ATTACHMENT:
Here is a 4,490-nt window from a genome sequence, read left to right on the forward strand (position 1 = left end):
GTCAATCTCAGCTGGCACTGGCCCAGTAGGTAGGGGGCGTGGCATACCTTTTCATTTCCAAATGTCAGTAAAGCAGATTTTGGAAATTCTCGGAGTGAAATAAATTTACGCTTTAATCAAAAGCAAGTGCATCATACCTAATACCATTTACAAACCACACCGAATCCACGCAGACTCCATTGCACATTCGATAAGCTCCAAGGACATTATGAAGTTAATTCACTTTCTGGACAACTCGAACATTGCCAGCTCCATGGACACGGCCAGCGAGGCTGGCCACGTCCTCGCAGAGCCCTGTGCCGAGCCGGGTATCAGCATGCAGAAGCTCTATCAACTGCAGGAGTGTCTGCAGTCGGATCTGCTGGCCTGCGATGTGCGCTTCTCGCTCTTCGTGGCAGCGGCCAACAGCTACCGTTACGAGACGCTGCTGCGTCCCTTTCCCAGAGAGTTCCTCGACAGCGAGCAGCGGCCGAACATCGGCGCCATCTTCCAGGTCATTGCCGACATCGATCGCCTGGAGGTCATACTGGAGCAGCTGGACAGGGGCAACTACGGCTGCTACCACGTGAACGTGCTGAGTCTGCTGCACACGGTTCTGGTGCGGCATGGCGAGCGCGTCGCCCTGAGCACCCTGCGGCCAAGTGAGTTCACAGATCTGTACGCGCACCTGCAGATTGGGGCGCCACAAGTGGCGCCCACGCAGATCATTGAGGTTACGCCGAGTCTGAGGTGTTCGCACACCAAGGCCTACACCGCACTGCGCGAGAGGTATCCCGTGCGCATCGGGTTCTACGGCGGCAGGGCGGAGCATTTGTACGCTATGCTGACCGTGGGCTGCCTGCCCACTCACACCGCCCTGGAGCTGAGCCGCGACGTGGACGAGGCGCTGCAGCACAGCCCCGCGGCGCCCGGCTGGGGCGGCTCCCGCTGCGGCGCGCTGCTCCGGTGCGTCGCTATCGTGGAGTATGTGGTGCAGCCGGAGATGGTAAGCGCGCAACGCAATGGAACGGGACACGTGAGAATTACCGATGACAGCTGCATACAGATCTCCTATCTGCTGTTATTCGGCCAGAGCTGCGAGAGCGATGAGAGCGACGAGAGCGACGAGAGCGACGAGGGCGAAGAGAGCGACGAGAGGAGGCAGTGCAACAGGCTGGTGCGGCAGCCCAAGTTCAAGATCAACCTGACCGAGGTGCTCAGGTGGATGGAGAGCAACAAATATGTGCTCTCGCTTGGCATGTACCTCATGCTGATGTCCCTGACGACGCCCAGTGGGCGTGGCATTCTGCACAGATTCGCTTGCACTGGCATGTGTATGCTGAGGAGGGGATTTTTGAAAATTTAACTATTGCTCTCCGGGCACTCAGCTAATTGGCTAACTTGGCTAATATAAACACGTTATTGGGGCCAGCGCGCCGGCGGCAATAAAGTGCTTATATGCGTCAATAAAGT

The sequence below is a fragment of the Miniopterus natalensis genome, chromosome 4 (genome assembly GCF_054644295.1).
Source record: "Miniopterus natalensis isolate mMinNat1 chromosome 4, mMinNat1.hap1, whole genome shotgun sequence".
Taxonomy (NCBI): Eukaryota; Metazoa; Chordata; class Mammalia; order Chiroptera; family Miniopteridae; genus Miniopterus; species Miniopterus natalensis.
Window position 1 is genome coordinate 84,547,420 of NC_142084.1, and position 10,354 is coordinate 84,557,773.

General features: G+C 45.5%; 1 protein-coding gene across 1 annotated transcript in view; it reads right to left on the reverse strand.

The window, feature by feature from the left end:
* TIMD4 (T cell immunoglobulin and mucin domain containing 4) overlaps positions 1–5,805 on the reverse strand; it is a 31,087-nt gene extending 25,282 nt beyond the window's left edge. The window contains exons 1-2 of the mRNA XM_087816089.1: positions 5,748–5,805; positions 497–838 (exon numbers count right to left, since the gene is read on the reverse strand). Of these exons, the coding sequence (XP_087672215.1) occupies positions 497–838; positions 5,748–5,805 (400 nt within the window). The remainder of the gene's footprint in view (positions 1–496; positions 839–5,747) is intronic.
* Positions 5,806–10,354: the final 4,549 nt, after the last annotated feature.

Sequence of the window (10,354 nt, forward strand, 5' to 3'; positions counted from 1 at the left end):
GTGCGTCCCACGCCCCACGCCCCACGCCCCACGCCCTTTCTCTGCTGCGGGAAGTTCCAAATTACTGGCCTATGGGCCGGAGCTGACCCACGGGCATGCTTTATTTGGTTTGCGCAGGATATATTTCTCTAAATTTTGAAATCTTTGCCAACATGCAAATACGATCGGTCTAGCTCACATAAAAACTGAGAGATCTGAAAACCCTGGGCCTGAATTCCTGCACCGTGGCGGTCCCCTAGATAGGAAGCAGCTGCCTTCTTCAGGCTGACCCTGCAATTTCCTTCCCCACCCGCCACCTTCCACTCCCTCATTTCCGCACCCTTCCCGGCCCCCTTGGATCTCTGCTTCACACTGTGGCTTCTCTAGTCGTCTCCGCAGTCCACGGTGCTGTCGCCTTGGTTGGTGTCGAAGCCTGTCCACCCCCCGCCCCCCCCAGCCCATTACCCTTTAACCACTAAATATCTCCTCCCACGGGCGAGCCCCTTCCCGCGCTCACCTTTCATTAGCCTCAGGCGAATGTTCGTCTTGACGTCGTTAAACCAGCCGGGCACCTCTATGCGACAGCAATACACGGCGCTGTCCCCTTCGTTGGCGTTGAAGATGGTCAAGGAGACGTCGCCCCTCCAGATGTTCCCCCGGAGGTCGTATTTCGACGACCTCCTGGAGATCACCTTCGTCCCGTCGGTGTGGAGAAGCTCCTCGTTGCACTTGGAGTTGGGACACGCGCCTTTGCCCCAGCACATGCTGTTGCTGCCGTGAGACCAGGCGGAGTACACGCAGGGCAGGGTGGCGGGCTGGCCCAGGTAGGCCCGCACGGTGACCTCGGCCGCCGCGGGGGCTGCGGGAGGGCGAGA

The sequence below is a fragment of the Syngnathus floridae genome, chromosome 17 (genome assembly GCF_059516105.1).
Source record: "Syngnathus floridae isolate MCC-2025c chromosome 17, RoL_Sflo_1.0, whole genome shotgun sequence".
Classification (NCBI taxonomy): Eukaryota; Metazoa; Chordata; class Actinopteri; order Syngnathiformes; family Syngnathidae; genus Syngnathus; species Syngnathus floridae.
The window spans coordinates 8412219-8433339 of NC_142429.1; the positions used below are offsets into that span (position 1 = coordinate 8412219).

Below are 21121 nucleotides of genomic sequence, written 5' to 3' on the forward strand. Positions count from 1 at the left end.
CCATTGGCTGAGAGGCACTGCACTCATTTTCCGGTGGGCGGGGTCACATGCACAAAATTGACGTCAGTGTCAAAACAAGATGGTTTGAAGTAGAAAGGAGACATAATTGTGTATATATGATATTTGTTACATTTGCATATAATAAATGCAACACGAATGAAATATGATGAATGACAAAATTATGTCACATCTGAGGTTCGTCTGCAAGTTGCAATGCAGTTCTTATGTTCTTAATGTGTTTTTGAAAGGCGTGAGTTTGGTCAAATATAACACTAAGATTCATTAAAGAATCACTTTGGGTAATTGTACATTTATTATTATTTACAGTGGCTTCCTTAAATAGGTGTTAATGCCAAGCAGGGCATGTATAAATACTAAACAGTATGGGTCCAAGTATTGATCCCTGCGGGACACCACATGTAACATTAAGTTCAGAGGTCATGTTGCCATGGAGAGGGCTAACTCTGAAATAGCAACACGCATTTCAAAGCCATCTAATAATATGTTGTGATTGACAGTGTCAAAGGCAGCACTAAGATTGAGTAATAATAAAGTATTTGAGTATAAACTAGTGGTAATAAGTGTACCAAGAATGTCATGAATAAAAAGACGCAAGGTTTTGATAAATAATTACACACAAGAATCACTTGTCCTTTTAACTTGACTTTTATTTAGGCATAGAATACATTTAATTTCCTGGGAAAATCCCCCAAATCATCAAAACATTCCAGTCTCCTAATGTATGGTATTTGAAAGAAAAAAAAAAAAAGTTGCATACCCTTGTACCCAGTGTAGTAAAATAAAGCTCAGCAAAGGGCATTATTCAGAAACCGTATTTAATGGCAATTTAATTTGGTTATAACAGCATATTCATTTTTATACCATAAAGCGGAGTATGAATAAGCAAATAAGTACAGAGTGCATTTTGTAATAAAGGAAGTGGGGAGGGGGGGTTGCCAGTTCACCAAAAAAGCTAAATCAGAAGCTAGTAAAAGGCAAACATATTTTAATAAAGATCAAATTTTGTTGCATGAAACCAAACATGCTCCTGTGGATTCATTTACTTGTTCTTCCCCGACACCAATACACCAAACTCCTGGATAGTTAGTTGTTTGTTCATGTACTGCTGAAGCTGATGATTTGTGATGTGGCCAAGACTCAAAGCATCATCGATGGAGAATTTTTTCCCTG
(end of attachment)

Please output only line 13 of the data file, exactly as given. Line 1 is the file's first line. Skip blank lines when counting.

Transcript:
The sequence below is a fragment of the Syngnathus floridae genome, chromosome 17 (genome assembly GCF_059516105.1).